The best KPI is really customer satisfaction and specifically Net Promoter Score because repeat customers and referrals are key, the most cost-efficient way to build a business and scale your brand in my experience. Would they recommend it to others? This is important to understand for insights into why your brand matters.”
Email and lifecycle marketers might include unsubscribe rates as a primary KPI.
If you work in SEO or content marketing, keyword rankings is a KPI that you might track closely.
“We strive to improve our organic search in the hope of increasing lead conversion through direct forms,” says Natasha Rei of Explainerd. “Hence, one of the essential KPI to share with our manager is our position on the SERP. We regularly monitor our SEO ranks after pulling content strategy efforts. By knowing our top entry pages and organic traffic, we can then improve and focus on building those pages to attract more visitors.”
Measuring and reporting on sign-ups can be a proxy for leads.
“I don’t think there’s a blanket statement you can make here, but rather the metric you should share with your boss is the one that the entire team is working towards,” says Hiba Amin of Soapbox. “For example, at Soapbox, the metric that marketing owns and laser-focuses on is weekly signups. So, when we have our quick weekly team goals sync, the focus is to understand how each channel (and each direct report) is contributing within their channel to our sign-up goals.
Whether they go up or down, I think that it’s on the channel owners/direct reports to report on how their initiatives are impacting that north star marketing metric along with context around why they went up (or down).”
Not sure the above KPIs are the right ones to share with your boss? A general piece of advice our contributors mentioned is to focus on your key growth metrics.
“My advice is to only share high-level metrics unless the boss asks – it’s likely they aren’t as in the weeds as you are when it comes to how you do your jobs, so if you mandate is to increase traffic and you try and bring up metrics like bounce rate and pages per sessions, it’s unlikely to resonate,” explains Kristy Smith of The Girly Travels. “Keep it macro and on topic, unless you know they’re likely to ask for more.”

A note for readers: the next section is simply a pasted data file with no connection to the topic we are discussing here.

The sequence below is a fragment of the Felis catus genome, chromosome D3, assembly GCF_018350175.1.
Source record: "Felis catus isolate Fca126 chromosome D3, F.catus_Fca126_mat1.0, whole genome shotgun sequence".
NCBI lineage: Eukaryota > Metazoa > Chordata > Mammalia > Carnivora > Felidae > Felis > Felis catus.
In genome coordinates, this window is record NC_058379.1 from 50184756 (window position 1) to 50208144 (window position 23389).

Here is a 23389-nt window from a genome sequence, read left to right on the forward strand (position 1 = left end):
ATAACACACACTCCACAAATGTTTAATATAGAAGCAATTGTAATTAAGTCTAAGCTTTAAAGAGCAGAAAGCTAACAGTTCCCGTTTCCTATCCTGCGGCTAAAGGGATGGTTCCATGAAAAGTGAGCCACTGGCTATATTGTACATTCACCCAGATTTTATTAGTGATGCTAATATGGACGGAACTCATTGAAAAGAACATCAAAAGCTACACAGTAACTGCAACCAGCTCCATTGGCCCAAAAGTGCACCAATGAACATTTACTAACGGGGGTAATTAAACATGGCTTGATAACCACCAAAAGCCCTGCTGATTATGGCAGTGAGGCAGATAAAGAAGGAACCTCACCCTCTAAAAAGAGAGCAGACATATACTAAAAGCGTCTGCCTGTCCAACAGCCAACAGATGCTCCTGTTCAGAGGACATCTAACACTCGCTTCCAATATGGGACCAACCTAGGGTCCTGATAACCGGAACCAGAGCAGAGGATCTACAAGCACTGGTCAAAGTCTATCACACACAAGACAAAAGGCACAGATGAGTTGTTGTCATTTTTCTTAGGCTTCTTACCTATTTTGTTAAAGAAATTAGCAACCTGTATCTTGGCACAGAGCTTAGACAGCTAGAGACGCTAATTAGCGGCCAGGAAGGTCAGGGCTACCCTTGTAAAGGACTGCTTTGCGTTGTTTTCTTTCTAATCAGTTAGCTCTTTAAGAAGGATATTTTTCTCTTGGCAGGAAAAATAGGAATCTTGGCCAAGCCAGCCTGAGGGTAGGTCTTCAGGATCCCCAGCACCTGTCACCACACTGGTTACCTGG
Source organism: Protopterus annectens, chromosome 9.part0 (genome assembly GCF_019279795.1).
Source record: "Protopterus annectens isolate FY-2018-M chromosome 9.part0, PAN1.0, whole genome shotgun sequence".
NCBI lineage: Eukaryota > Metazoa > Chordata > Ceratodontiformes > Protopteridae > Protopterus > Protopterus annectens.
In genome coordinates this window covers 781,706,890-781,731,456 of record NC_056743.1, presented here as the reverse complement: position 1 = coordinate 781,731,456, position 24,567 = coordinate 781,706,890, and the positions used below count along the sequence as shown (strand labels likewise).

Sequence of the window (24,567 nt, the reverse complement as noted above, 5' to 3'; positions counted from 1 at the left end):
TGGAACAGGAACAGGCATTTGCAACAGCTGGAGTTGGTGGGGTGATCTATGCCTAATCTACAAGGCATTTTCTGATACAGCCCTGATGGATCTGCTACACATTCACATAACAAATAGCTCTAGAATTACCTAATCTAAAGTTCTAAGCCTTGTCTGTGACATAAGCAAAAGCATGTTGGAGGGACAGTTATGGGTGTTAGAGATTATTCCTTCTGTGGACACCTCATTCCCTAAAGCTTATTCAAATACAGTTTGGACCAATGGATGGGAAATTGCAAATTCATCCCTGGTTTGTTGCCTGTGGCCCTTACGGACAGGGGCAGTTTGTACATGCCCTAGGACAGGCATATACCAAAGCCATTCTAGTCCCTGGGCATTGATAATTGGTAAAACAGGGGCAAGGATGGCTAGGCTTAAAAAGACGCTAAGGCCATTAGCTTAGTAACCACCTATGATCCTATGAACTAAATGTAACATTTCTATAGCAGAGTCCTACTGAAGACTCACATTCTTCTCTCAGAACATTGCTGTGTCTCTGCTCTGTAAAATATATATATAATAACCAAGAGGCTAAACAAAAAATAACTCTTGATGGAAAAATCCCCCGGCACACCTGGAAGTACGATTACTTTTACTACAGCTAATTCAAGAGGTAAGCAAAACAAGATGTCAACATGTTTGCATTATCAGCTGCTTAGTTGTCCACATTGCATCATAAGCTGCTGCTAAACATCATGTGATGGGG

Matt Marshall of Coffee Witness adds, “Your boss cares about different things than your direct reports. Your boss cares about the health and long term sustainability of the business, whereas your direct reports need to have KPIs that are more aligned with the process.
In my experience, bosses and C-level execs care most about:
They don’t have much time for the sorts of things that you might discuss with your minions, such as links built, new pieces of content published or social media publishing statistics.
Similarly, executive level decision makers don’t need to micromanage the day-to-day processes. They tend to prefer monthly updates which they can easily compare to the prior month and ask some high level questions like:
Why were conversions down this month?
This is very different from the sorts of discussions that you might have with your team, which might include questions like:
Why did you only publish 3 new pieces of content last month?”
Regardless of your role on the marketing team, a concise report that outlines how the marketing efforts you are doing contribute to the bottom line is always better than a 20 page marketing report full of vanity metrics.